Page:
The shadow of a Hiroshima victim, permanently etched into stone steps after the 1945 atomic bomb. [2] Aug. 6 and 9, 1945 -- U.S. drops atomic bombs on Hiroshima and Nagasaki, Japan. [2] Seventy years ago this Sunday, on August 9, 1945, an American B-29 dropped an atomic bomb on the Japanese city of Nagasaki, obliterating much of it and killing 74,000 people, mostly civilians. [2] This was followed a few days later with the destruction of Nagasaki (August 9, 1945) by the second and so-far the last atomic bomb used in war, code-named "Fat Man." [2] The next atomic bomb to be exploded was of the plutonium type; it was dropped on Nagasaki on August 9, 1945, producing a blast equal to 21,000 tons of TNT. The terrain and smaller size of Nagasaki reduced destruction of life and property, but 39,000 persons were killed and 25,000 injured; about 40 percent of the city’s structures were destroyed or seriously damaged. [2] This is a mockup of "Fat Man," the atomic bomb that was dropped over Nagasaki, Japan, on Aug. 9, 1945. [2] The two were survivors of the atomic bomb that was dropped on Nagasaki on August 9, 1945, and killed 74,000 people. [2] Following this attack, on August 9, 1945 another atomic bomb was dropped on Nagasaki. [2]

Led by a group of eminent scientists, engineers, and army officers, the United States produced fissionable materials and assembled them into the three atomic bombs that were detonated in the summer of 1945. [2] At the end in May 1945, the Soviets had a bigger army, but the U.S. had the atomic bomb. [2] In 1945 Orwell published an essay entitled "You and the Atomic Bomb", in which he expressed concern over living in a world which is aware of the existence of nuclear weapons capable of immense destruction. [2] In late February 1945, months before atomic bombs were ready for use, the high command selected Tinian, an island in the Northern Marianas Islands. [2] He views 1945 as the starting point of his atomic calendar, narrating in the 57th year from the atomic bomb year of 1945, when the new world began. [2] "atomic" was what was even plastered across the official government statements in 1945 -- the Smyth Report was originally meant to be titled " Atomic Bombs," as I discussed on Wednesday. [2] Primer for all the present explana- tions in the press about the new weapon is a report of some 180 pages entitled "General Account of the Development of Methods of Using Atomic Energy for M ilitary Purposes under the Auspices of the United States Government, 1940- 1945", written by H. D. Smyth, chairman of the D epart- ment of Physics of Princeton University, and consultant to the M anhattan Project. [2]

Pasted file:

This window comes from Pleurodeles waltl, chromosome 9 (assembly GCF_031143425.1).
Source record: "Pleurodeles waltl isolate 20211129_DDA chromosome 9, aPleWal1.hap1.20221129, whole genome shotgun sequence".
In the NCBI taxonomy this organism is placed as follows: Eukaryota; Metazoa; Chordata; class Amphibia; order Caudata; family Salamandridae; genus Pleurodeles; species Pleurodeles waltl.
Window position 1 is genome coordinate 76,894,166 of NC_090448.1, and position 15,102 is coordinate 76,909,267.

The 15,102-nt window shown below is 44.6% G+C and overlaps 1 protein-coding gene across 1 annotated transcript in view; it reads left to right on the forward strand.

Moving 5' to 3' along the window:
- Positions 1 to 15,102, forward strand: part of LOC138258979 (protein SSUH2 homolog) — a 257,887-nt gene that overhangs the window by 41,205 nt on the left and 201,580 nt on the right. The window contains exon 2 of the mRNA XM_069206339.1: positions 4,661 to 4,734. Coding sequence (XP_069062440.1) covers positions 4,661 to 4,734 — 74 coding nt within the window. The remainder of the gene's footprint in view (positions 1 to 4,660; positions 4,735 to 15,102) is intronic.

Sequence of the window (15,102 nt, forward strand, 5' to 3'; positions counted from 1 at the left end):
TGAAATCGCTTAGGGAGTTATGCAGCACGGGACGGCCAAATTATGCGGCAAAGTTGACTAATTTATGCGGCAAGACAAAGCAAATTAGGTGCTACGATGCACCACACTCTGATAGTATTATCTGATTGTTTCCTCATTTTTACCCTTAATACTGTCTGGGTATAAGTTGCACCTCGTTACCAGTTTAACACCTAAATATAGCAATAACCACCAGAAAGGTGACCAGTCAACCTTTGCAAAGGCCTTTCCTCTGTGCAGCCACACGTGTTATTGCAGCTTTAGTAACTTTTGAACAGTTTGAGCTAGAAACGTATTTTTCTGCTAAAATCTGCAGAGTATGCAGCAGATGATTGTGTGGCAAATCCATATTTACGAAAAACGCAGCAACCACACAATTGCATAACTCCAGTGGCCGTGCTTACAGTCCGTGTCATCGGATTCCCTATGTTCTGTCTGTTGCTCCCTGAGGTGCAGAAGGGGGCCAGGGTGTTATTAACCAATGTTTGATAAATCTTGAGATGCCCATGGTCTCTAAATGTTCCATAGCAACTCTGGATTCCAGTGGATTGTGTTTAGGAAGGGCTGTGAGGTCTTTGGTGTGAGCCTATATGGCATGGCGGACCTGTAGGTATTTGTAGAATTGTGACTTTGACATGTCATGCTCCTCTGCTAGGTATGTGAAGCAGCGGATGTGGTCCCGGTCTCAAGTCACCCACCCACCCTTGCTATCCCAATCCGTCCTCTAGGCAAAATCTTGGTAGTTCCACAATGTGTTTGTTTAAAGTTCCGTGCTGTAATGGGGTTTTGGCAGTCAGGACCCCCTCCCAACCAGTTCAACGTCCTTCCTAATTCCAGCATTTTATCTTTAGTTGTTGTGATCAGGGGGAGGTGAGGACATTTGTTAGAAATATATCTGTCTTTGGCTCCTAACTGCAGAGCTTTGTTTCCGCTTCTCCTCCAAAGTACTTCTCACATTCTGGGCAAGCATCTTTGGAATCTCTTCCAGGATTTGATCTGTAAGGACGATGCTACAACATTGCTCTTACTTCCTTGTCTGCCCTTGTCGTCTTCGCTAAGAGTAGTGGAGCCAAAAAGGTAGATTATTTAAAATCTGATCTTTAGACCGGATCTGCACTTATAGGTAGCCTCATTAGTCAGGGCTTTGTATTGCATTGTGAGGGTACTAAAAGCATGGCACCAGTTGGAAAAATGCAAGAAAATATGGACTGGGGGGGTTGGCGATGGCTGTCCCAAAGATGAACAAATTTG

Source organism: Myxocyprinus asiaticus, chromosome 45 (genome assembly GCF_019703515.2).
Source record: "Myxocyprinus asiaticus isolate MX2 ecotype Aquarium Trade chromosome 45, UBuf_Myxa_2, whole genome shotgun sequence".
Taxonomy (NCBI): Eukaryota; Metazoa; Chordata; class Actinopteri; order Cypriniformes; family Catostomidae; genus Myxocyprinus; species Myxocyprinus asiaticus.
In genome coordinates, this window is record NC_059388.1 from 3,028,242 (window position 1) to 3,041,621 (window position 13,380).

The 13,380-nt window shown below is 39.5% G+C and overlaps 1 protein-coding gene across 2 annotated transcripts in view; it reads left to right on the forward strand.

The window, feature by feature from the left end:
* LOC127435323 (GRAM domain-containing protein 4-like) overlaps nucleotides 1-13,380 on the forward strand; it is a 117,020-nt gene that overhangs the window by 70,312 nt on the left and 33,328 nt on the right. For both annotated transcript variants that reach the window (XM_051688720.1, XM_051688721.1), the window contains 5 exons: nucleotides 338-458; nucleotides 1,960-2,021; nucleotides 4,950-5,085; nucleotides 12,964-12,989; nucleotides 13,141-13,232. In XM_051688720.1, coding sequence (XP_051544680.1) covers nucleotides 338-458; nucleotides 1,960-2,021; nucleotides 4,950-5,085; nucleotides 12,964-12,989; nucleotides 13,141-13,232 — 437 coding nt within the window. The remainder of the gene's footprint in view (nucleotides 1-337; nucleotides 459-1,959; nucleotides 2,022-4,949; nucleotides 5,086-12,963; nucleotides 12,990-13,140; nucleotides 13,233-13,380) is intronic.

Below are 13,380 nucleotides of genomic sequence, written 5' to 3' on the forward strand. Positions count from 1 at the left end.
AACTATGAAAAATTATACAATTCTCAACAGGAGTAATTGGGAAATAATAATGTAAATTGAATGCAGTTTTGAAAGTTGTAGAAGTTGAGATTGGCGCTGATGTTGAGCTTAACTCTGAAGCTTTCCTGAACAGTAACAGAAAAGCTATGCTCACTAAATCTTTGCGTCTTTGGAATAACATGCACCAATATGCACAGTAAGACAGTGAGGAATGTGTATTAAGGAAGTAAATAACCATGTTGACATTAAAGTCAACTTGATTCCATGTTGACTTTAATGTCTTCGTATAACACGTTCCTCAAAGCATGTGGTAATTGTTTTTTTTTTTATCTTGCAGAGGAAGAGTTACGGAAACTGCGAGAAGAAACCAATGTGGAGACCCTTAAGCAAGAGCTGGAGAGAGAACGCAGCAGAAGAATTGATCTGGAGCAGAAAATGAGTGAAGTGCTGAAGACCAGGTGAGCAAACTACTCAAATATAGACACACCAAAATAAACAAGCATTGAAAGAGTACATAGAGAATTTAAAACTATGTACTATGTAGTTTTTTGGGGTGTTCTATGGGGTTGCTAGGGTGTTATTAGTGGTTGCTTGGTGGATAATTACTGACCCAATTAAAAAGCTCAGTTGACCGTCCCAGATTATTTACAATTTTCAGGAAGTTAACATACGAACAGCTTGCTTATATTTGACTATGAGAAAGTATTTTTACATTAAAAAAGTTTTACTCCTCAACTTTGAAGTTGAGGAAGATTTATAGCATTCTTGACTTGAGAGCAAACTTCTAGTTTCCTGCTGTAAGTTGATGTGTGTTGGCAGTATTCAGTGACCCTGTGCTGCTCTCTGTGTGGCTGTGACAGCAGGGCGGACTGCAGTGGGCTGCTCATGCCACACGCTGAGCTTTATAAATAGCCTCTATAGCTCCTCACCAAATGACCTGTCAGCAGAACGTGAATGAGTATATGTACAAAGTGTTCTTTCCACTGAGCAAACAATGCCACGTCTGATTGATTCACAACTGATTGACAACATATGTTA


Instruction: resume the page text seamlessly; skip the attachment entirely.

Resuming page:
Something changed forever on August 6, 1945 when, for the first time, the world witnessed the explosion of an atomic bomb. [2] Of greatest importance was the atomic bomb, developed by scientists in secrecy and first tested on July 6, 1945. [2] July 16, 1945 -- First atomic bomb explodes in Trinity test. [2] Robert Oppenheimer (left) and General Leslie Groves at the Trinity Site, Alamogordo, soon after the first atomic bomb was tested in July 16, 1945. [2] A photograph of the first atomic bomb to be tested, "Trinity," which was detonated on July 16, 1945. [2]

This is a mockup of "Little Boy," the atomic bomb that was dropped over Hiroshima, Japan, on Aug. 6, 1945. [2] B-29 Superfortress Enola Gay The B-29 Superfortress Enola Gay took off from the Mariana Islands on August 6, 1945, bound for Hiroshima, Japan--where, with the dropping of the atomic bomb, it heralded a new and terrible concept of warfare. [2] A huge expanse of ruins left from the explosion of the atomic bomb on August 6, 1945, in Hiroshima. [2] Read the press release from President Truman on August 6, 1945 following the dropping of the atomic bomb noting important details about its production and the rhetoric used. [2]